to salve it, which was, that his Highness had, he believed, rightly informed the King, that the Fleet is come in good condition to have staid out yet longer, and have fought the enemy, but yet that Mr. Pepys his meaning might be that, though in so good condition, if they should come in and lie all the winter, we shall be very loth to send them to sea for another year's service without great repairs. He said it would be no hurt if I went to him, and showed him the report himself brought up from the fleet, where every ship, by the Commander's report, do need more or less, and not to mention more of Sir W. Pen for doing him a mischief. So I said I would, but do not think that all this will redound to my hurt, because the truth of what I said will soon appear. Thence having been informed that, after all this pains, the King hath found out how to supply us with 5 or £6,000, when £100,000 were at this time but absolutely necessary, and we mentioned £50,000. This is every day a greater and greater omen of ruine. God fit us for it! I made my brother, in his cassocke, to say his grace this day, but I like his voice so ill, that I begin to be sorry he hath taken orders.
8th. Towards noon, by water to Westminster Hall, and there, by several, hear that the Parliament do resolve to do something to retrench Sir G. Carteret's great salary; but cannot hear of any thing bad they can lay to his charge. The House did this day order to be engrossed the Bill against importing Irish cattle: a thing, it seems, carried on by the Western Parliament-men, wholly against the sense of most of the rest of the House; who think, if you do this, you give the Irish again cause to rebel. Mr. Pierce says, the Duke of York and Duke of Albemarle do not agree. The Duke of York is wholly given up to his Lady Denham. The Duke of Albemarle and Prince Rupert do less agree. The King hath yesterday, in Council, declared his resolution of setting a fashion for clothes, which he will never alter. It will be a vest, I know not well how; but it is to teach the nobility thrift, and will do good. By and by comes down from the Committee Sir W. Coventry, and I find him troubled at several things happened this afternoon, which vexes me also; our businesses looking worse and worse, and our work growing on our hands. Time spending, and no money to set any thing in hand with; the end thereof must be speedy ruin. The Dutch insult and have taken off Bruant's head, which they had not dared to do, though found guilty of the fault he did die for, of something of the Prince of Orange's faction, till just now, which speaks more confidence in our being worse than before. Alderman Maynell, I hear, is dead. Thence returned in the dark by coach all alone, full of thoughts of the consequences of this ill complexion of affairs, and how to save the little I have, which, if I can do, I have cause to bless God that I am so well, and shall be well contented to retreat to Brampton, and spend the rest of my days there. So to my office, and finished my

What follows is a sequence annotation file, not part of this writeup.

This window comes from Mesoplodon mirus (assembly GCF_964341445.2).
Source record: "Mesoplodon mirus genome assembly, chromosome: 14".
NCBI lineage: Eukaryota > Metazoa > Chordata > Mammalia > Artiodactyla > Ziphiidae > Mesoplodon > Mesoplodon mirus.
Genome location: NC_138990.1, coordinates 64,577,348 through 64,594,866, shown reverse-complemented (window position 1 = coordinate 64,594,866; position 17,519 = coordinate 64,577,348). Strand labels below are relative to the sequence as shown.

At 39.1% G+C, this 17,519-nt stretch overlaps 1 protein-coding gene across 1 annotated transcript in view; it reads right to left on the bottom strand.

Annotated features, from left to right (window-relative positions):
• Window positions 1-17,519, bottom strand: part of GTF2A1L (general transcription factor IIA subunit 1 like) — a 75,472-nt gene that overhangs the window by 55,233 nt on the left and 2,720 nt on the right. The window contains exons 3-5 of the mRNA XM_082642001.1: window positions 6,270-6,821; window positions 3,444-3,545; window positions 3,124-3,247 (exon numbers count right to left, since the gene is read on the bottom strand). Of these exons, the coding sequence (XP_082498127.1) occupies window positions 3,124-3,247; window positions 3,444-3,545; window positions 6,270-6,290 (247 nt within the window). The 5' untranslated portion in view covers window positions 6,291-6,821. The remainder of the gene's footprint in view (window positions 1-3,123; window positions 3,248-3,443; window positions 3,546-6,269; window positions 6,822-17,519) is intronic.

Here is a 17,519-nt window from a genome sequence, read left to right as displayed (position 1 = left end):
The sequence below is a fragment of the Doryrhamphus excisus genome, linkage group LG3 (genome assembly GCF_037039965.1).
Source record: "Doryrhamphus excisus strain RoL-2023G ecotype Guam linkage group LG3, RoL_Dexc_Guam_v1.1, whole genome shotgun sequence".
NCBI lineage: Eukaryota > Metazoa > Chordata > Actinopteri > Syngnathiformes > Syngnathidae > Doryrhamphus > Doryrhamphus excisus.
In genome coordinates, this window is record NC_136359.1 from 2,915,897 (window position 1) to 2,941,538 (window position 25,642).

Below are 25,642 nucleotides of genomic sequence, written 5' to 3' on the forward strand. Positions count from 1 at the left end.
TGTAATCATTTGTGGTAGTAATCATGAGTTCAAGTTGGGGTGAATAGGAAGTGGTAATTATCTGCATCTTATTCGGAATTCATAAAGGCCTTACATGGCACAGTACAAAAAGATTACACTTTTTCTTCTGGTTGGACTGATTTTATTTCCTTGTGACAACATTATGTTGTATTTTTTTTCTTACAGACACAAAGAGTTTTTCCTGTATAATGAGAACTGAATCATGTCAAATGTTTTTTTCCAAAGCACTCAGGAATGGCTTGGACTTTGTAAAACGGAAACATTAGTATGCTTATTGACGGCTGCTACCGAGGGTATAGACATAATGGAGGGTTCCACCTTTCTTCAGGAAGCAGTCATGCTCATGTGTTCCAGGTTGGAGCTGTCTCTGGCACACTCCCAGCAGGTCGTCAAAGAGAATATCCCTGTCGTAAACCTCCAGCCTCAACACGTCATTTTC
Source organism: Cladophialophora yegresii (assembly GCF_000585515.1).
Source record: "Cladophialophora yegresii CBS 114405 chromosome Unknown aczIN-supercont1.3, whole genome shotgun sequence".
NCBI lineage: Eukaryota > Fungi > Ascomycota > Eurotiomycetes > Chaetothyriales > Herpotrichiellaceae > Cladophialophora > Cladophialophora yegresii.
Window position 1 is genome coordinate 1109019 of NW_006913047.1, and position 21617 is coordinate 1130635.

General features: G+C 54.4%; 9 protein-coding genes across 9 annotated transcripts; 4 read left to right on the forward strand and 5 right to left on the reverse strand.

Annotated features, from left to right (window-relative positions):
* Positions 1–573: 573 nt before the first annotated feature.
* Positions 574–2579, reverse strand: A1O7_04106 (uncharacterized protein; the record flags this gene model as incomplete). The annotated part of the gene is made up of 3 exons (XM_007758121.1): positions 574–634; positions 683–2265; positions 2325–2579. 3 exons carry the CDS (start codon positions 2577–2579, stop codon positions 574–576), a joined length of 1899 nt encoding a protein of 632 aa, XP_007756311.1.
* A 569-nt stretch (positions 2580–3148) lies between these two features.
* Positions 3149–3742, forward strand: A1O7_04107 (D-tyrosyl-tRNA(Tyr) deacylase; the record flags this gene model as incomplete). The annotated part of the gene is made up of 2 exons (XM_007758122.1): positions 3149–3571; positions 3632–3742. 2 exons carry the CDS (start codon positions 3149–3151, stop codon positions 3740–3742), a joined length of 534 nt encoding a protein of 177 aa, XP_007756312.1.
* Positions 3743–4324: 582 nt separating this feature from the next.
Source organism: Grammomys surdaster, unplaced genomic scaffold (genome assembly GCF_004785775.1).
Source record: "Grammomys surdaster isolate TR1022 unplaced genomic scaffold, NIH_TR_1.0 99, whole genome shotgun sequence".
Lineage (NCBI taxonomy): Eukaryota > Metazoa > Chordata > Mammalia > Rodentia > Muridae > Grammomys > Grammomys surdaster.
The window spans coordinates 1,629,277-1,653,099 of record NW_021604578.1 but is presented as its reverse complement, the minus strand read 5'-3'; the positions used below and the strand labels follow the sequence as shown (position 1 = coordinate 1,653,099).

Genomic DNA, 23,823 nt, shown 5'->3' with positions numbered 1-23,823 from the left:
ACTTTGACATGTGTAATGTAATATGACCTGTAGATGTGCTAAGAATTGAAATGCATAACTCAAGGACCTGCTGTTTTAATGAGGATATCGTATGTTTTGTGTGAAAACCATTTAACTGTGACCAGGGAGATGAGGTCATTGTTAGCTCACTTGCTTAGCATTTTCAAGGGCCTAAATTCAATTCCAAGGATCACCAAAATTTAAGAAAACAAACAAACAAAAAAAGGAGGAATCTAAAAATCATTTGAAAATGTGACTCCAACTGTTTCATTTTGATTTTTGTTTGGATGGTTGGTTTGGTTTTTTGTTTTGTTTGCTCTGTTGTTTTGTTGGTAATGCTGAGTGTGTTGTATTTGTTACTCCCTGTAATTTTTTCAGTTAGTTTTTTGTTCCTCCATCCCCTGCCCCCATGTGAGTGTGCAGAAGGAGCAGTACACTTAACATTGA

Journal, with resolutions, if God bless me, to apply myself soberly to settle all matters myself, and expect the event of all with comfort.
9th. To the office, where we sat the first day since the fire, I think. Home, and my uncle Thomas was there, and dined with my brother and I.
10th. Fast-day for the fire. With Sir W. Batten, by water, to White Hall, and anon had a meeting before the Duke of York, where pretty to see how Sir